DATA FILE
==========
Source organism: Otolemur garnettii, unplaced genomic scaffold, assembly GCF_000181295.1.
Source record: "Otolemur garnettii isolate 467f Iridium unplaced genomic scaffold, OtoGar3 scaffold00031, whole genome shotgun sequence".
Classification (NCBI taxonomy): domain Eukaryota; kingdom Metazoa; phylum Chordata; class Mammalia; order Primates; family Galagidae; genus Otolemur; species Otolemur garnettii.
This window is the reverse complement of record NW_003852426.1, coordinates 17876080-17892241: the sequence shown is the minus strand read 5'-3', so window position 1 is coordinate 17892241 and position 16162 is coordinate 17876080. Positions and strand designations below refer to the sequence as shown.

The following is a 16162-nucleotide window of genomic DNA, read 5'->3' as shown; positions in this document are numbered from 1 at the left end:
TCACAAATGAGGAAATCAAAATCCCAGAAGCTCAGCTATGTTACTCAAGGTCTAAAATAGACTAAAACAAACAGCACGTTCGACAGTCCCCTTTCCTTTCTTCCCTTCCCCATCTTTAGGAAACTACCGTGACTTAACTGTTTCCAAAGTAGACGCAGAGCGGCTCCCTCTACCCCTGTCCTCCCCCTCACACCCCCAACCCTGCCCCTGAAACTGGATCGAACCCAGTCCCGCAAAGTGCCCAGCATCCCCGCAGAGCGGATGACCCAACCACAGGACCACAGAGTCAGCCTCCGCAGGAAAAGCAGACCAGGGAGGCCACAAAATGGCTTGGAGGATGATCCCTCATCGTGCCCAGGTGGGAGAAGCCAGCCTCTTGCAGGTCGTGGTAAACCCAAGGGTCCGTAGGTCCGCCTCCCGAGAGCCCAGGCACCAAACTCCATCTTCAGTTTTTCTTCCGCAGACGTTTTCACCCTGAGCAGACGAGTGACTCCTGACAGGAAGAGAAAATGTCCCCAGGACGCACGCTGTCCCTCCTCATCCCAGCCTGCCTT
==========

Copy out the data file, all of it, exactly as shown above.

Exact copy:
Source organism: Otolemur garnettii, unplaced genomic scaffold, assembly GCF_000181295.1.
Source record: "Otolemur garnettii isolate 467f Iridium unplaced genomic scaffold, OtoGar3 scaffold00031, whole genome shotgun sequence".
Classification (NCBI taxonomy): domain Eukaryota; kingdom Metazoa; phylum Chordata; class Mammalia; order Primates; family Galagidae; genus Otolemur; species Otolemur garnettii.
This window is the reverse complement of record NW_003852426.1, coordinates 17876080-17892241: the sequence shown is the minus strand read 5'-3', so window position 1 is coordinate 17892241 and position 16162 is coordinate 17876080. Positions and strand designations below refer to the sequence as shown.

The following is a 16162-nucleotide window of genomic DNA, read 5'->3' as shown; positions in this document are numbered from 1 at the left end:
TCACAAATGAGGAAATCAAAATCCCAGAAGCTCAGCTATGTTACTCAAGGTCTAAAATAGACTAAAACAAACAGCACGTTCGACAGTCCCCTTTCCTTTCTTCCCTTCCCCATCTTTAGGAAACTACCGTGACTTAACTGTTTCCAAAGTAGACGCAGAGCGGCTCCCTCTACCCCTGTCCTCCCCCTCACACCCCCAACCCTGCCCCTGAAACTGGATCGAACCCAGTCCCGCAAAGTGCCCAGCATCCCCGCAGAGCGGATGACCCAACCACAGGACCACAGAGTCAGCCTCCGCAGGAAAAGCAGACCAGGGAGGCCACAAAATGGCTTGGAGGATGATCCCTCATCGTGCCCAGGTGGGAGAAGCCAGCCTCTTGCAGGTCGTGGTAAACCCAAGGGTCCGTAGGTCCGCCTCCCGAGAGCCCAGGCACCAAACTCCATCTTCAGTTTTTCTTCCGCAGACGTTTTCACCCTGAGCAGACGAGTGACTCCTGACAGGAAGAGAAAATGTCCCCAGGACGCACGCTGTCCCTCCTCATCCCAGCCTGCCTT